When I first started collecting Daylilies, I created small name tags to keep with the plants.  But these tags have been long-lost and faded, so now I really don’t know what I have. I make up names for them, and continue to Google daylilies just to try to identify them.  Diploids, tetraploids, (something to do with chromosomes, sounds too technical) throat color, petal shape, height – so many ways to differentiate.

The latest one I (thought I) ordered was called Coach’s Fast Break.  This was the picture of what I thought I was ordering (on the left).

And this is what bloomed (on the right).  A quick search on Google, and I think I have Coach’s Braided Angel.  Surprise!!

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Can’t wait for this summer’s daylily show to begin!

 

A Hemerocallis by any other name

About 10 years ago, I started noticing beautiful daylilies around the neighborhood.  Seemed as though every yard that was adorned with flowers had at least one specimen.  The one I noticed first was the stella d’oro.  In fact, I believe my first daylily was a stella d’oro Alice divided and shared.

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A few years later, she gave me a pink one and a taller maroon one.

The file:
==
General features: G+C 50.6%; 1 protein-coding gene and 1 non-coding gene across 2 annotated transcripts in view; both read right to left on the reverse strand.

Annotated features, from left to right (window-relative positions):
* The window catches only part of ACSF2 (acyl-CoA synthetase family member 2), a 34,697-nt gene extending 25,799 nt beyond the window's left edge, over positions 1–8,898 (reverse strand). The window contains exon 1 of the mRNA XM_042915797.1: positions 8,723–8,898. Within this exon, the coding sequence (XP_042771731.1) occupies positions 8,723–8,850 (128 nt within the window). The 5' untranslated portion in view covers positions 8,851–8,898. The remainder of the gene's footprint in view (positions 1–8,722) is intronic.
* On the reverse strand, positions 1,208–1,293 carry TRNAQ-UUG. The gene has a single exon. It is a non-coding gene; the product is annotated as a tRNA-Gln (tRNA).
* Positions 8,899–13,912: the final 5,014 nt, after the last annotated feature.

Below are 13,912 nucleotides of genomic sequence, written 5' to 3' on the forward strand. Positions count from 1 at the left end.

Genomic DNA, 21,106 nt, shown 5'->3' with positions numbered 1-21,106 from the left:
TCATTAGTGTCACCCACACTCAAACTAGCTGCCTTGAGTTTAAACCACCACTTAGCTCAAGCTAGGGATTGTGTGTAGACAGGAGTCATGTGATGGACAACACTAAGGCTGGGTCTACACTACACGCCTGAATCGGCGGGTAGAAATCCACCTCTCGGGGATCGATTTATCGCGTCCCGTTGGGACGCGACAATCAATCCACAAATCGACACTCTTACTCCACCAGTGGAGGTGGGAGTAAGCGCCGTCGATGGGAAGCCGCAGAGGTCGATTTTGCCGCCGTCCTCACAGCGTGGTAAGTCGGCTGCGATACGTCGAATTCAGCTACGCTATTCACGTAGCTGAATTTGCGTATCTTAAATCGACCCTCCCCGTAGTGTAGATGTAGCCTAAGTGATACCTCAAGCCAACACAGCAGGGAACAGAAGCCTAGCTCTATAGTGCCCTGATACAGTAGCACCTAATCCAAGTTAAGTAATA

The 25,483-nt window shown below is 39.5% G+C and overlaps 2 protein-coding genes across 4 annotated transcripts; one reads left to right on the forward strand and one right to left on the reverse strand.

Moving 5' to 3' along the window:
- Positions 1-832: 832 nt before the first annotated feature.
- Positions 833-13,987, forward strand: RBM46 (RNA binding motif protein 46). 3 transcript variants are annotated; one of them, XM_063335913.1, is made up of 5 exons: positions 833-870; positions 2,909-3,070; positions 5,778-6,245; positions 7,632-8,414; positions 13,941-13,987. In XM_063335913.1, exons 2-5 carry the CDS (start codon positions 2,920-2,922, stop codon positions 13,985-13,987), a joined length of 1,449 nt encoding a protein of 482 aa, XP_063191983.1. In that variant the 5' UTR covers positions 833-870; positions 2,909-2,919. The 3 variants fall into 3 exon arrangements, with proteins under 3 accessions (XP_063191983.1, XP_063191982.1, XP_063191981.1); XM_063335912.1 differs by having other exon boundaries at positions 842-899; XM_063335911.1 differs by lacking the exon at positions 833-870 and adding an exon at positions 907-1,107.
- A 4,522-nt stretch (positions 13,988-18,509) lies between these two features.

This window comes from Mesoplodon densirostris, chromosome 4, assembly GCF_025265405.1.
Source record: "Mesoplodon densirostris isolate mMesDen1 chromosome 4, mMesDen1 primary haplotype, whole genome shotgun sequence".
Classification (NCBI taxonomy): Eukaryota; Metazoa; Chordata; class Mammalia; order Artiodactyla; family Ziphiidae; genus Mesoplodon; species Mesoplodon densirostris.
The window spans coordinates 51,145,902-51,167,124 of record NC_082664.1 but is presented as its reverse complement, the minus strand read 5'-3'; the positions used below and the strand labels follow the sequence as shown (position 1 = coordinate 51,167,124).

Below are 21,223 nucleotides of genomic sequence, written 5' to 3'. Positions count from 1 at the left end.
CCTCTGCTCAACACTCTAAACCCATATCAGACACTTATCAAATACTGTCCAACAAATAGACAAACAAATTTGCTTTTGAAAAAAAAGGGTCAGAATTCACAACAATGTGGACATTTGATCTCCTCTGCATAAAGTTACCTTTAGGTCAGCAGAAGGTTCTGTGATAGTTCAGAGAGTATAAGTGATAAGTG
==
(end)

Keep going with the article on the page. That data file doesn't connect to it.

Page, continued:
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I don’t know the official names of all of my daylilies.  I ordered some through mail order nurseries, and have misplaced the identifiers.

So on my first trip to the Phipps Conservatory Mothers Day flower sale, I searched out the daylily table, thinking these experts will surely be able to help me identify my daylilies.  I thought I could simply show them my pictures and they would recognize them immediately.

OMG – was I in for a surprise.

This table, belonging to the Pittsburgh Iris and Daylily Society, sported binders upon binders of pictures – hundreds of pictures – of possible varieties.  I never realized how many there are.

I’m a fan of daylilies and have visited many websites that feature them.  With the vast amount of hybridizing, there are literally thousands of varieties, each with its own lineage, each with its own interesting name.  And I discovered you can register your own varieties and give them proper registered names.  The American Hemerocallis Society offers a registration service, where for a small fee, you can register your own cultivars.  There are many rules and many features of the flowers that must be documented in order to complete the registration.

I will do my best to identify the daylilies in my collection, but I doubt I will ever be sure.  For now, I will be making up names for them, until the “official” names are discovered.

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Bloom Day – June 15, 2012

Here is my entry in Bloom Day for June 2012.

The clematis has filled in very nicely; I have one on the mailbox and one climbing the lamp post.

Hydrangea takes its color based on the soil conditions.  This year, a pink bloom presented right next to a blue one!  I guess my soil is mixed up this year!

My daylilies have only started – Stella d’Oro is always first, followed by Happily Days.  I love the peachy ones – I’m working on the names of all of them.

The most fascinating bloom is the Evening Primrose – we watch it bloom at dusk.  It’s easily my favorite – because the whole family gets involved in a nightly contest of guessing how many blooms we will have.

Happy Bloom Day!